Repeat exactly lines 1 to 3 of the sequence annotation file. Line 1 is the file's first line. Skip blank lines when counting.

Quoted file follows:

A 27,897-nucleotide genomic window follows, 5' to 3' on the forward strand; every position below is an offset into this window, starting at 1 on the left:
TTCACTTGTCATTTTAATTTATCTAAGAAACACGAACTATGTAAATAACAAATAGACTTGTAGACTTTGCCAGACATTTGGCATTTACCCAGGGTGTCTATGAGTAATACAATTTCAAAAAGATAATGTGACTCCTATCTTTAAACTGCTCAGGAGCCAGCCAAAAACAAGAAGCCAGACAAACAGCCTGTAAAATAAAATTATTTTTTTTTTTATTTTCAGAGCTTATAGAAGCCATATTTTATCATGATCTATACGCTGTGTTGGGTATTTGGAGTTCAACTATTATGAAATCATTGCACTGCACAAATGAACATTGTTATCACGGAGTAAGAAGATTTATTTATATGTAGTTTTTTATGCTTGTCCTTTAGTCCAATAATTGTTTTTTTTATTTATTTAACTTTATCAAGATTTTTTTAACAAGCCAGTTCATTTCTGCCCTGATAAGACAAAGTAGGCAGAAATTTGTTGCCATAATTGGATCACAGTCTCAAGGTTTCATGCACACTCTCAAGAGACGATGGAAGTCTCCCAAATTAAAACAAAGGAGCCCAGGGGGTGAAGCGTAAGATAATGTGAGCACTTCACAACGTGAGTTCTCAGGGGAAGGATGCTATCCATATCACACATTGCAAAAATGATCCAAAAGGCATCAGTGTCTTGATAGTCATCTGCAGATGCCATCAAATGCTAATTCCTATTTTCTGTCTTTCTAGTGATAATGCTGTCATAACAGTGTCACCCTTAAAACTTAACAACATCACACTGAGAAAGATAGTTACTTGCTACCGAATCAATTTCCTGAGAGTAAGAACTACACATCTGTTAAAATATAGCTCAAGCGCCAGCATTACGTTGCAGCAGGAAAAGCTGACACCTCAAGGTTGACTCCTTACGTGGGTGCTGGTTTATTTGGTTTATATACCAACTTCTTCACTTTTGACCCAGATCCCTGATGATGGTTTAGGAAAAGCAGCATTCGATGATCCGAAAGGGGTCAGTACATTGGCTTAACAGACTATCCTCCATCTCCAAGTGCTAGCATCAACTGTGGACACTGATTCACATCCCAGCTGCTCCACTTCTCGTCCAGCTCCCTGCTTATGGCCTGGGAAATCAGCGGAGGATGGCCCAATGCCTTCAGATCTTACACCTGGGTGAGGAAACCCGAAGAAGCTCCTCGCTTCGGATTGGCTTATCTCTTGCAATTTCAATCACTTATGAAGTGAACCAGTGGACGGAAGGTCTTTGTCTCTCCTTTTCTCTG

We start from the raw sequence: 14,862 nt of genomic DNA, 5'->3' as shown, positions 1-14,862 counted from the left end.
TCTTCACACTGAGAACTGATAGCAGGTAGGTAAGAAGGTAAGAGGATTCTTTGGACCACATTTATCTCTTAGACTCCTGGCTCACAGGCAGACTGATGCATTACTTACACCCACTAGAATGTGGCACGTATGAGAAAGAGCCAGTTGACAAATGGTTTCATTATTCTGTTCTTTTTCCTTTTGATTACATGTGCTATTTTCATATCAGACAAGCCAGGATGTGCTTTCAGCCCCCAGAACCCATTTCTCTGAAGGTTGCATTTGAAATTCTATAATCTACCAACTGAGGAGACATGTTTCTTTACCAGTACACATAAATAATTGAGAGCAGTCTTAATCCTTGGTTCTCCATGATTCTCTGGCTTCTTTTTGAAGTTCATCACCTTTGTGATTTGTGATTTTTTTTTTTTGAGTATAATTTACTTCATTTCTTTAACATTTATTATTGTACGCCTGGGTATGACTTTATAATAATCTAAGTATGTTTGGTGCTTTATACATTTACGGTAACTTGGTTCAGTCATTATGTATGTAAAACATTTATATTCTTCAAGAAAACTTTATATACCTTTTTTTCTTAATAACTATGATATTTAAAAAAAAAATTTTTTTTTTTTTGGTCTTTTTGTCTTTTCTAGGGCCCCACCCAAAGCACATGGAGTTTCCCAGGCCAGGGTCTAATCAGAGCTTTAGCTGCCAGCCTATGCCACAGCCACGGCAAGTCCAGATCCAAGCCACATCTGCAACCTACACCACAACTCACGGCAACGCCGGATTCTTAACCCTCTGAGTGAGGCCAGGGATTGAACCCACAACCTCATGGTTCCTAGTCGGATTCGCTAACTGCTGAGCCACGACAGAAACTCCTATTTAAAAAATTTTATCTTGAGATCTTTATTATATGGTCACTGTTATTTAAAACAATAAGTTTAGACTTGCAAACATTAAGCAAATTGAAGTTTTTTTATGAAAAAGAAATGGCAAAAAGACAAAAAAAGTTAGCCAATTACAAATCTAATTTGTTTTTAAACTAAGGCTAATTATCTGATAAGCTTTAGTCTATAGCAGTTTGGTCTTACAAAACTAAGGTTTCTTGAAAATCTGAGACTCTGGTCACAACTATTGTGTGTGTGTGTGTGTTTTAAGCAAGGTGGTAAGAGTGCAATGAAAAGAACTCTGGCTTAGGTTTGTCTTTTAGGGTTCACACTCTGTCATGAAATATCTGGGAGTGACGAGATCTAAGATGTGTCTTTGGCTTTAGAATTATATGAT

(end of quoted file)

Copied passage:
A 27,897-nucleotide genomic window follows, 5' to 3' on the forward strand; every position below is an offset into this window, starting at 1 on the left:
TTCACTTGTCATTTTAATTTATCTAAGAAACACGAACTATGTAAATAACAAATAGACTTGTAGACTTTGCCAGACATTTGGCATTTACCCAGGGTGTCTATGAGTAATACAATTTCAAAAAGATAATGTGACTCCTATCTTTAAACTGCTCAGGAGCCAGCCAAAAACAAGAAGCCAGACAAACAGCCTGTAAAATAAAATTATTTTTTTTTTTATTTTCAGAGCTTATAGAAGCCATATTTTATCATGATCTATACGCTGTGTTGGGTATTTGGAGTTCAACTATTATGAAATCATTGCACTGCACAAATGAACATTGTTATCACGGAGTAAGAAGATTTATTTATATGTAGTTTTTTATGCTTGTCCTTTAGTCCAATAATTGTTTTTTTTATTTATTTAACTTTATCAAGATTTTTTTAACAAGCCAGTTCATTTCTGCCCTGATAAGACAAAGTAGGCAGAAATTTGTTGCCATAATTGGATCACAGTCTCAAGGTTTCATGCACACTCTCAAGAGACGATGGAAGTCTCCCAAATTAAAACAAAGGAGCCCAGGGGGTGAAGCGTAAGATAATGTGAGCACTTCACAACGTGAGTTCTCAGGGGAAGGATGCTATCCATATCACACATTGCAAAAATGATCCAAAAGGCATCAGTGTCTTGATAGTCATCTGCAGATGCCATCAAATGCTAATTCCTATTTTCTGTCTTTCTAGTGATAATGCTGTCATAACAGTGTCACCCTTAAAACTTAACAACATCACACTGAGAAAGATAGTTACTTGCTACCGAATCAATTTCCTGAGAGTAAGAACTACACATCTGTTAAAATATAGCTCAAGCGCCAGCATTACGTTGCAGCAGGAAAAGCTGACACCTCAAGGTTGACTCCTTACGTGGGTGCTGGTTTATTTGGTTTATATACCAACTTCTTCACTTTTGACCCAGATCCCTGATGATGGTTTAGGAAAAGCAGCATTCGATGATCCGAAAGGGGTCAGTACATTGGCTTAACAGACTATCCTCCATCTCCAAGTGCTAGCATCAACTGTGGACACTGATTCACATCCCAGCTGCTCCACTTCTCGTCCAGCTCCCTGCTTATGGCCTGGGAAATCAGCGGAGGATGGCCCAATGCCTTCAGATCTTACACCTGGGTGAGGAAACCCGAAGAAGCTCCTCGCTTCGGATTGGCTTATCTCTTGCAATTTCAATCACTTATGAAGTGAACCAGTGGACGGAAGGTCTTTGTCTCTCCTTTTCTCTG

We start from the raw sequence: 14,862 nt of genomic DNA, 5'->3' as shown, positions 1-14,862 counted from the left end.